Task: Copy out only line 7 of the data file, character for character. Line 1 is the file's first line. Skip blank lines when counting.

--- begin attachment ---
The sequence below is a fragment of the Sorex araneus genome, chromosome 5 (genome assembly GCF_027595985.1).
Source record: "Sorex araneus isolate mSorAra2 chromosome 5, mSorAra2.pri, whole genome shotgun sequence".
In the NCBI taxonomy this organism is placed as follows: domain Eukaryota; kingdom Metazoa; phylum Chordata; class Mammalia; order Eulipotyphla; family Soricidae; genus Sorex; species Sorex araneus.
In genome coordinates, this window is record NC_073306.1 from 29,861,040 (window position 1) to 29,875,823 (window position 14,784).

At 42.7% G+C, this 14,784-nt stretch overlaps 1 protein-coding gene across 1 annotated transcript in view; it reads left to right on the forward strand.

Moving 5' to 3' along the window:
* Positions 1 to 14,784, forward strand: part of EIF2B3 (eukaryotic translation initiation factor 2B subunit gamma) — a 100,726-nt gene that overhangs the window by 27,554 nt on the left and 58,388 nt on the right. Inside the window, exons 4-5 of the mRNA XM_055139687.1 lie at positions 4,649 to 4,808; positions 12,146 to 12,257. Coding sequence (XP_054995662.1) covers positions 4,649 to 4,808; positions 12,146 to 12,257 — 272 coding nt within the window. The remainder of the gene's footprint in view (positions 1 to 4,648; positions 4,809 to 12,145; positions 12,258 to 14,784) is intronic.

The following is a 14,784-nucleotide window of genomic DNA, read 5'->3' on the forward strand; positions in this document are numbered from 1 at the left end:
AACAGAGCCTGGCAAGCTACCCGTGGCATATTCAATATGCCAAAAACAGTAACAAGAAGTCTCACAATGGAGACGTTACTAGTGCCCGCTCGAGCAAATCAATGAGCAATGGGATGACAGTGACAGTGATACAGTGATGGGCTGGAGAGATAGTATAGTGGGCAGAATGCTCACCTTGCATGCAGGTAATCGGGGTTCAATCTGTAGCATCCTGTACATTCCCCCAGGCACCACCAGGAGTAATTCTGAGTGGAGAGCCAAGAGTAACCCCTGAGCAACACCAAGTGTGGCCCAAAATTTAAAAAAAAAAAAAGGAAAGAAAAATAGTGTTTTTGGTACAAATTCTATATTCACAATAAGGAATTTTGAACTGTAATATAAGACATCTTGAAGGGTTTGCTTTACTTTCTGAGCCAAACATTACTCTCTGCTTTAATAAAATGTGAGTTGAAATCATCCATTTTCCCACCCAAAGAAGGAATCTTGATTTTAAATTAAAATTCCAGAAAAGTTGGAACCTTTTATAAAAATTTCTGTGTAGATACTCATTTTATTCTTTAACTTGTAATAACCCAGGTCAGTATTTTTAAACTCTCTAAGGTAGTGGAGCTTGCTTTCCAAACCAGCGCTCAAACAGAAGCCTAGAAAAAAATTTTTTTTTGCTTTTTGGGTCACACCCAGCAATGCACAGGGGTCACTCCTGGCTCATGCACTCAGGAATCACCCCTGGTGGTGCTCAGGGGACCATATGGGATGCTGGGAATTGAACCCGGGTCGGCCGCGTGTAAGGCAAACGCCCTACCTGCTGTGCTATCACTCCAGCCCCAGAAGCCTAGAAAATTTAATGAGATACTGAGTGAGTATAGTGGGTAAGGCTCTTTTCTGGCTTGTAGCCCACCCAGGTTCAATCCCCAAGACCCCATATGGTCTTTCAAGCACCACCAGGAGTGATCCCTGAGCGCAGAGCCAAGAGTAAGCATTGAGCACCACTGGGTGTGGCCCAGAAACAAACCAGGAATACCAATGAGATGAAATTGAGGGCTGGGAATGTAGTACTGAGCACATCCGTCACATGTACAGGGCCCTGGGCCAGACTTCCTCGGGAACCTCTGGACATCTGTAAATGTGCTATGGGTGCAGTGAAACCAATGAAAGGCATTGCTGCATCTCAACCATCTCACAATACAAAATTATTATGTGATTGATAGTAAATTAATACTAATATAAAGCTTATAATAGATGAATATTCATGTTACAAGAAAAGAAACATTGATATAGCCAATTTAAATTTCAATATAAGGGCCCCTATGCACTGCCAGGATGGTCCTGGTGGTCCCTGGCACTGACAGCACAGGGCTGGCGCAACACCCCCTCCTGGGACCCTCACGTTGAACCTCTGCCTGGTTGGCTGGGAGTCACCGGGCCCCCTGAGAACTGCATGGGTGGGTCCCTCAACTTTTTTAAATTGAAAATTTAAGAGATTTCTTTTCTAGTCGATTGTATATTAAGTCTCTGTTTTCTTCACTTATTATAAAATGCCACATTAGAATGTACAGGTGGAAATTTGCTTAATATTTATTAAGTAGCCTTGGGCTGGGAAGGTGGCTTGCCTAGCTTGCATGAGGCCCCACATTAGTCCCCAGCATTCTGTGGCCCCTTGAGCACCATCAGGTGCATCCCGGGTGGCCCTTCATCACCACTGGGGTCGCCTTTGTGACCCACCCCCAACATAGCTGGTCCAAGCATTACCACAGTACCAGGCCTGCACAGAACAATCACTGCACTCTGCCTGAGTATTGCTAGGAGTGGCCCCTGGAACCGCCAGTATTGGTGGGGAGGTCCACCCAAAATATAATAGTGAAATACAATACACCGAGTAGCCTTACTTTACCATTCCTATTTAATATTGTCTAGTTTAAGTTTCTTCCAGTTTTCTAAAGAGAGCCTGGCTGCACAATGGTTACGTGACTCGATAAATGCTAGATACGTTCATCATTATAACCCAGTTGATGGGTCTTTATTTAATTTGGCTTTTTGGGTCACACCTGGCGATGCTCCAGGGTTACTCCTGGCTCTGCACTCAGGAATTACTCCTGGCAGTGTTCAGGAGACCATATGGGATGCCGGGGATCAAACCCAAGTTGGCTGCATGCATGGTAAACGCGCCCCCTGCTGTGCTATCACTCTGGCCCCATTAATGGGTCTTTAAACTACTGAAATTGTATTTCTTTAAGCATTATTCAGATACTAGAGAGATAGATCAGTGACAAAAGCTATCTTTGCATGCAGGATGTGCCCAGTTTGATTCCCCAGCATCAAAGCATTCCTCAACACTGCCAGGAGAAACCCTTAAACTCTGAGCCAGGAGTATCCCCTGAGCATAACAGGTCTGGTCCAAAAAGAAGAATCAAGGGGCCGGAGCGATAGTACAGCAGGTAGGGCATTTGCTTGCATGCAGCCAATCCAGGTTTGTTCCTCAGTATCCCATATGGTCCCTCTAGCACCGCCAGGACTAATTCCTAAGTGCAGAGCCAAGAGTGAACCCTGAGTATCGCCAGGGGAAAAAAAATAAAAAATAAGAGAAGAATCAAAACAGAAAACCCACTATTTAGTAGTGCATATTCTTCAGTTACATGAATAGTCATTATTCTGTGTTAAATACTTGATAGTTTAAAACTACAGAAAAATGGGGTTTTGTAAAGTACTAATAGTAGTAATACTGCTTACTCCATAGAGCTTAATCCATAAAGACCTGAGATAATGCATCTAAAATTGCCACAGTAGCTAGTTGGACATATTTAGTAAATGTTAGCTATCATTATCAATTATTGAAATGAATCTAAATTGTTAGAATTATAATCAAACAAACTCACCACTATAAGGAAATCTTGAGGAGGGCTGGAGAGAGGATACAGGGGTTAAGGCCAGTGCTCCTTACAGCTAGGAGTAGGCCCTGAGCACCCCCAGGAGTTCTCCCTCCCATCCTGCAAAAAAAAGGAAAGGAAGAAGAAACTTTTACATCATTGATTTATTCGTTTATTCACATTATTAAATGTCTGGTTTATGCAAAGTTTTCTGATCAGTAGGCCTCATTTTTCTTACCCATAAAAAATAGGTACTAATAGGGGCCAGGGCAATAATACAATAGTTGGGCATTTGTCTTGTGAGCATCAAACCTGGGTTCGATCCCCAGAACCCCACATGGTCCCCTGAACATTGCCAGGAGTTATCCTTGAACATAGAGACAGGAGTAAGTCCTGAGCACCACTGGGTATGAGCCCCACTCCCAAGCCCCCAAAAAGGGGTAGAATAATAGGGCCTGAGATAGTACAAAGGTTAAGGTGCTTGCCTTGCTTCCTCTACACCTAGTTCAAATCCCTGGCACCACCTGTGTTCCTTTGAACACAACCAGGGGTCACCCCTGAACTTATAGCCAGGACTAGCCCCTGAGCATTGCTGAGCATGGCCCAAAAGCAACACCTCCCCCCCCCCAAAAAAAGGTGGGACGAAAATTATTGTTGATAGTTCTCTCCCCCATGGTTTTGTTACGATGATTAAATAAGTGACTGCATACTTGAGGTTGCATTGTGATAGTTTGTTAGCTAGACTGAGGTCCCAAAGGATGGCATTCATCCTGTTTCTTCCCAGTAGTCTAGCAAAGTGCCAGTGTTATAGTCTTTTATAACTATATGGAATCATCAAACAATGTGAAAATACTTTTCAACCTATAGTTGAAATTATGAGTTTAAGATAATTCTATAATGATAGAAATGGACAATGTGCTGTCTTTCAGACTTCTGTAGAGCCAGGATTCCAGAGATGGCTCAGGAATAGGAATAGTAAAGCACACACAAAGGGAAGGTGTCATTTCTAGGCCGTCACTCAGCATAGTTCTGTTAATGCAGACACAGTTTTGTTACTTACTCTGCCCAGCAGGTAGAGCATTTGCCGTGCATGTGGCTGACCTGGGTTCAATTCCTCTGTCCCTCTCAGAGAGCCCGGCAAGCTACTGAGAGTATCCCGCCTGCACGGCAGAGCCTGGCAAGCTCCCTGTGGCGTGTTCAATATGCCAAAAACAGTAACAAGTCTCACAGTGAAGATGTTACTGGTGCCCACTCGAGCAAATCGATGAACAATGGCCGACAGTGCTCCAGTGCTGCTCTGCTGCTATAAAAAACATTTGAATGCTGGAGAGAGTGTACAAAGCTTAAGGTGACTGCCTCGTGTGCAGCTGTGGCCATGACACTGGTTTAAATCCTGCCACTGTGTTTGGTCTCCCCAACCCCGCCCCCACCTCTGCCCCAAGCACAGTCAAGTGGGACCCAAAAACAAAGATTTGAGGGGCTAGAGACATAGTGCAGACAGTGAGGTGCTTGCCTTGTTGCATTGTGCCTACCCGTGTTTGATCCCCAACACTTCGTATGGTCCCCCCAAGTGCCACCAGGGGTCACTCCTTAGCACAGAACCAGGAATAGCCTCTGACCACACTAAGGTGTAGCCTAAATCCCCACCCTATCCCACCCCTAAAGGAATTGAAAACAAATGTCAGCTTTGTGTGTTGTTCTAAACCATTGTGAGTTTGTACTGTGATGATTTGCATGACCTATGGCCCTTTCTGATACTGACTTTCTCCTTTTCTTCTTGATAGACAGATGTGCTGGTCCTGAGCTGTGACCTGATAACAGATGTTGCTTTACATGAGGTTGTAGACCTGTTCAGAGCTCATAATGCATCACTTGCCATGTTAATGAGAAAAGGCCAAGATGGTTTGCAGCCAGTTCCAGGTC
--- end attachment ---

* Positions 1 to 14,784, forward strand: part of EIF2B3 (eukaryotic translation initiation factor 2B subunit gamma) — a 100,726-nt gene that overhangs the window by 27,554 nt on the left and 58,388 nt on the right. Inside the window, exons 4-5 of the mRNA XM_055139687.1 lie at positions 4,649 to 4,808; positions 12,146 to 12,257. Coding sequence (XP_054995662.1) covers positions 4,649 to 4,808; positions 12,146 to 12,257 — 272 coding nt within the window. The remainder of the gene's footprint in view (positions 1 to 4,648; positions 4,809 to 12,145; positions 12,258 to 14,784) is intronic.